Meantime, Moscow has renewed attempts to forge a multinational force in the Caspian Sea. Russian Defense Minister Sergei Ivanov suggested in a visit to Azerbaijan this year that his country, Kazakhstan, Turkmenistan, Azerbaijan and Iran should make concerted efforts to deal with security threats in the region.

That could include defense, border control and intelligence services, he said. His Azerbaijani counterpart Safar Abiyev said his country was ready to cooperate with Russia to launch joint Caspian forces.

Still, Azerbaijan has made little secret of its uneasiness over Russia's strict rules regulating maritime and naval transit between the Caspian and the Black seas through Russian riverine routes.

"There were some problems in connection with the passage of vessels belonging to the Caspian states to the Black Sea," Khalafov said last month. "The Caspian littoral countries are now trying to resolve the problem."

Russian President Vladimir Putin last July attended an international conference on Caspian security, held on board Russia's Caspian Flotilla flagship naval vessel, Tatarstan. The conference supported an idea of creating a joint naval force of the littoral states, similar to the Black Sea Force and presumably under the Russian aegis.

The Russian Caspian Flotilla still remains the strongest naval force in the sea. After the division of the Soviet Caspian Flotilla in 1992 between Moscow and Baku, Russia kept three-quarters of the naval vessels and personnel. In the past five years, Russia nearly doubled its Caspian naval force, which now includes two frigates, 12 major patrol vessels and about 50 smaller vessels based in Astrakhan, as well as some 20,000 personnel.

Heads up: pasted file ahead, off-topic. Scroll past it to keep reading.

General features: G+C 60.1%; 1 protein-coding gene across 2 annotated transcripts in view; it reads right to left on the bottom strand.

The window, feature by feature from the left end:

Moscow has also moved to boost its economic clout in the northern Caspian.

Putin and Kazakh counterpart Nursultan Nazarbayev in July witnessed the signing of a 55-year production-sharing agreement for the Kurmangazy oilfield in the Caspian Sea. Russian and Kazakh investment in the Kurmangazy oil deposit could hit US$22 billion to $23 billion. Russia and Kazakhstan also finalized a deal to develop jointly the Khvalynskoye oil and gas field in the northern Caspian.

Russia's state-controlled gas giant Gazprom now plans to build a major petrochemical complex in Russia's main Caspian port of Astrakhan, and crude-oil production is expected to start in the Russian section of the Caspian shelf by next year.

Moscow's opposition to outside meddling in the Caspian region grows proportionately to its increasingly significant economic interests.

Sergei Blagov covers Russia and post-Soviet states, with special attention to Asia-related issues. He has contributed to Asia Times Online since 1996. Between 1983 and 1997, he was based in Southeast Asia. In 2001 and 2002, Nova Science Publishers, New York, published two of his books on Vietnamese history.